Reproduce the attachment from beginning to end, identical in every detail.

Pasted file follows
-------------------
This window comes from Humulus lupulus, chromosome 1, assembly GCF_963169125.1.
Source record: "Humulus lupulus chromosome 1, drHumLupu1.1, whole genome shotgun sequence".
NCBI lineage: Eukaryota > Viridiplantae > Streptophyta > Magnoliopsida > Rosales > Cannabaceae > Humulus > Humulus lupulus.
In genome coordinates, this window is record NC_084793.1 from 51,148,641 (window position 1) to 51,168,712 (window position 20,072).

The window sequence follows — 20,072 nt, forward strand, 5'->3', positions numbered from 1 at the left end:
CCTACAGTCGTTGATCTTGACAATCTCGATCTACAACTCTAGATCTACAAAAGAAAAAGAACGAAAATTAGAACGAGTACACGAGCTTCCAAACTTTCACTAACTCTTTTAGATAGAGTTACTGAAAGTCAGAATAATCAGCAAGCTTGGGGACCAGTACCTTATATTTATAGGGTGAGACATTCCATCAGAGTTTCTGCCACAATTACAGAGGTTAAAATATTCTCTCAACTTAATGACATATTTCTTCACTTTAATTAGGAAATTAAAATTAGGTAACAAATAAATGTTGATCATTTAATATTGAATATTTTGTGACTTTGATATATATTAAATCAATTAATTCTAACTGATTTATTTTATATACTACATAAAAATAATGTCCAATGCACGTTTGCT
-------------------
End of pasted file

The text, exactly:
This window comes from Humulus lupulus, chromosome 1, assembly GCF_963169125.1.
Source record: "Humulus lupulus chromosome 1, drHumLupu1.1, whole genome shotgun sequence".
NCBI lineage: Eukaryota > Viridiplantae > Streptophyta > Magnoliopsida > Rosales > Cannabaceae > Humulus > Humulus lupulus.
In genome coordinates, this window is record NC_084793.1 from 51,148,641 (window position 1) to 51,168,712 (window position 20,072).

The window sequence follows — 20,072 nt, forward strand, 5'->3', positions numbered from 1 at the left end:
CCTACAGTCGTTGATCTTGACAATCTCGATCTACAACTCTAGATCTACAAAAGAAAAAGAACGAAAATTAGAACGAGTACACGAGCTTCCAAACTTTCACTAACTCTTTTAGATAGAGTTACTGAAAGTCAGAATAATCAGCAAGCTTGGGGACCAGTACCTTATATTTATAGGGTGAGACATTCCATCAGAGTTTCTGCCACAATTACAGAGGTTAAAATATTCTCTCAACTTAATGACATATTTCTTCACTTTAATTAGGAAATTAAAATTAGGTAACAAATAAATGTTGATCATTTAATATTGAATATTTTGTGACTTTGATATATATTAAATCAATTAATTCTAACTGATTTATTTTATATACTACATAAAAATAATGTCCAATGCACGTTTGCT